Environmentalism Lost and Found

Mainstream environmentalism is preoccupied with giant technofixes – from windfarms to ‘sustainable consumption’ – and pays almost no attention to the underlying cultural reasons why our civilisation is destroying the planet.

Somewhere along the way of observing and experiencing the degradation of the planet, environmentalism morphed from being a project designed to protect the wider natural world from destruction by human industry, into a project that exists to protect the lifestyles of middle-class consumers in as ‘sustainable’ way as possible.

We are kidding ourselves that we will not have to radically change our ways; if oil, food and commodity prices keep on rising, then localisation will happen, if not for economic rather than simply sentimental reasons. The effects of the 2008 collapse are still playing themselves out, but globalisation is already in retreat.

In ten years time, the world will look very different. By acting now, rather than waiting for systems to fail catastrophically and force our hands, the long-term future for renewal can be extremely bright. Ridiculously high land property prices and entrenched land ownership patters are major obstacles preventing an intelligent use of our countryside today, but as a greater majority of the world’s population migrates towards urban living, cities must regenerate and reinvent themselves.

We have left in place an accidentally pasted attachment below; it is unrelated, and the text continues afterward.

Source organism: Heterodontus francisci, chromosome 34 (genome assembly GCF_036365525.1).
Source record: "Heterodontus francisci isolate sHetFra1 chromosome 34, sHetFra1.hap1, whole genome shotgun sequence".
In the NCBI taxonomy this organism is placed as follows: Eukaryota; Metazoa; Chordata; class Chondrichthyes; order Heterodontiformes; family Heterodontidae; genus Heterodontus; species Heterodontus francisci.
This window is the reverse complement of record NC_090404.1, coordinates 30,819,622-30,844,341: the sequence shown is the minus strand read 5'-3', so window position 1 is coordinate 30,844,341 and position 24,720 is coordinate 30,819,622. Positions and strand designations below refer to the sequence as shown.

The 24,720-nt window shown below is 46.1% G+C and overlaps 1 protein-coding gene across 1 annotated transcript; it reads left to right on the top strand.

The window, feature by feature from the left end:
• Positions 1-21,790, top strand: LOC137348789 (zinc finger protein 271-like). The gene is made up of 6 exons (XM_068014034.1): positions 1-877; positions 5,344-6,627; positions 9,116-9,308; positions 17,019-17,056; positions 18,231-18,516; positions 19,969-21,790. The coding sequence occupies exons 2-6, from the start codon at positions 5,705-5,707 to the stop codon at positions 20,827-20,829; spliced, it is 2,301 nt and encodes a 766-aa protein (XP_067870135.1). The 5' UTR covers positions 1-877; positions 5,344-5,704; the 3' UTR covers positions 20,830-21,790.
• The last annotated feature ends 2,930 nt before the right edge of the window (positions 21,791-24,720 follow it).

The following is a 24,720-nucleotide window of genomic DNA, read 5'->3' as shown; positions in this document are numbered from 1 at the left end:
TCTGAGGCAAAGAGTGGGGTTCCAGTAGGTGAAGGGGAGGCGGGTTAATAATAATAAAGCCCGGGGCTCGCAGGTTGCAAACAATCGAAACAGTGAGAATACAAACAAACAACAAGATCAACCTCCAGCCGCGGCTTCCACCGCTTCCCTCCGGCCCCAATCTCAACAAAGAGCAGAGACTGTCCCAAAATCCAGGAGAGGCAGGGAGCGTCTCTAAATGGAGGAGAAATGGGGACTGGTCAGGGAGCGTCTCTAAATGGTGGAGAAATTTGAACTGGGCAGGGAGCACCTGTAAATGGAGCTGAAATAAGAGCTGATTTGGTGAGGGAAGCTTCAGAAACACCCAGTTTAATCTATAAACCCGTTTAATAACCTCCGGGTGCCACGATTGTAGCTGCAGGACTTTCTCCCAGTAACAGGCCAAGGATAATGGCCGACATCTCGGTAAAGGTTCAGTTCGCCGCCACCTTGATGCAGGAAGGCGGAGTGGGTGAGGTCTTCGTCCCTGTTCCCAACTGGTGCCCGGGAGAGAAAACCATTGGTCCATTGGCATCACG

But the exciting thing about cities is their dynamism and agility in adapting and renewing themselves, absorbing new ideas and becoming more enjoyable places to live and work. The new element in the mix is climate change, and so all development must now embrace social, economic and environmental sustainability.

Consumers have traditionally expected governments to take the lead in protecting the environment, but now they are looking more to the corporate world to take action, rather than individuals with political influence. Increasingly, Asians want economic growth but believe it should be achieved through greener industry. The two essential ingredients here are people and an understanding regarding sense of place. Placemaking is a concept – a place is really only successful if people enjoy it and make good use of it, and that means being appropriate for local people and the local environment.

At the time of writing this article, the words ‘windfarm’ and placemaking provoke red squiggly lines to appear on the screen, announcing them as unrecognisable in the dictionary. As our way of living changes, so too must the vocabulary we use.